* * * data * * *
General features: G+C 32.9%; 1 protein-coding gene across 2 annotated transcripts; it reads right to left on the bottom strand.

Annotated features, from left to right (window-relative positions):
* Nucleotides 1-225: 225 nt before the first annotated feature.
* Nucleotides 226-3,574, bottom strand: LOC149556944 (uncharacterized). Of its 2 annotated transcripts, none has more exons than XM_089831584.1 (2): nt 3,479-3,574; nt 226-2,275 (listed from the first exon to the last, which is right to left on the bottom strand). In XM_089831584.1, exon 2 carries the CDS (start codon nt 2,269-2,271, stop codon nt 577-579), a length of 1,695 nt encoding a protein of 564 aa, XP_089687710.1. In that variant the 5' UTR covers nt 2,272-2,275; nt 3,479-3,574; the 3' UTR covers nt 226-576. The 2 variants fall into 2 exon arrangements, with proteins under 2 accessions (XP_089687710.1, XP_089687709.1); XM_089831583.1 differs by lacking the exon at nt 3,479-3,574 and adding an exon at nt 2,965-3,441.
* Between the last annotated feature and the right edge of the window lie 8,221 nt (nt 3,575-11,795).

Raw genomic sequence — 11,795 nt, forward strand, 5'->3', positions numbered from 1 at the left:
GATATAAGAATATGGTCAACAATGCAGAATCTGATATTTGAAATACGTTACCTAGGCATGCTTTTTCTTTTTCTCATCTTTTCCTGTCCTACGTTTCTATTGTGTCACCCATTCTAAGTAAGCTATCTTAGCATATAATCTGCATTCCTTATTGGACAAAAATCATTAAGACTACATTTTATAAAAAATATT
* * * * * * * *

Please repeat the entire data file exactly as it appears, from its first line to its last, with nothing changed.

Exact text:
General features: G+C 32.9%; 1 protein-coding gene across 2 annotated transcripts; it reads right to left on the bottom strand.

Annotated features, from left to right (window-relative positions):
* Nucleotides 1-225: 225 nt before the first annotated feature.
* Nucleotides 226-3,574, bottom strand: LOC149556944 (uncharacterized). Of its 2 annotated transcripts, none has more exons than XM_089831584.1 (2): nt 3,479-3,574; nt 226-2,275 (listed from the first exon to the last, which is right to left on the bottom strand). In XM_089831584.1, exon 2 carries the CDS (start codon nt 2,269-2,271, stop codon nt 577-579), a length of 1,695 nt encoding a protein of 564 aa, XP_089687710.1. In that variant the 5' UTR covers nt 2,272-2,275; nt 3,479-3,574; the 3' UTR covers nt 226-576. The 2 variants fall into 2 exon arrangements, with proteins under 2 accessions (XP_089687710.1, XP_089687709.1); XM_089831583.1 differs by lacking the exon at nt 3,479-3,574 and adding an exon at nt 2,965-3,441.
* Between the last annotated feature and the right edge of the window lie 8,221 nt (nt 3,575-11,795).

Raw genomic sequence — 11,795 nt, forward strand, 5'->3', positions numbered from 1 at the left:
GATATAAGAATATGGTCAACAATGCAGAATCTGATATTTGAAATACGTTACCTAGGCATGCTTTTTCTTTTTCTCATCTTTTCCTGTCCTACGTTTCTATTGTGTCACCCATTCTAAGTAAGCTATCTTAGCATATAATCTGCATTCCTTATTGGACAAAAATCATTAAGACTACATTTTATAAAAAATATT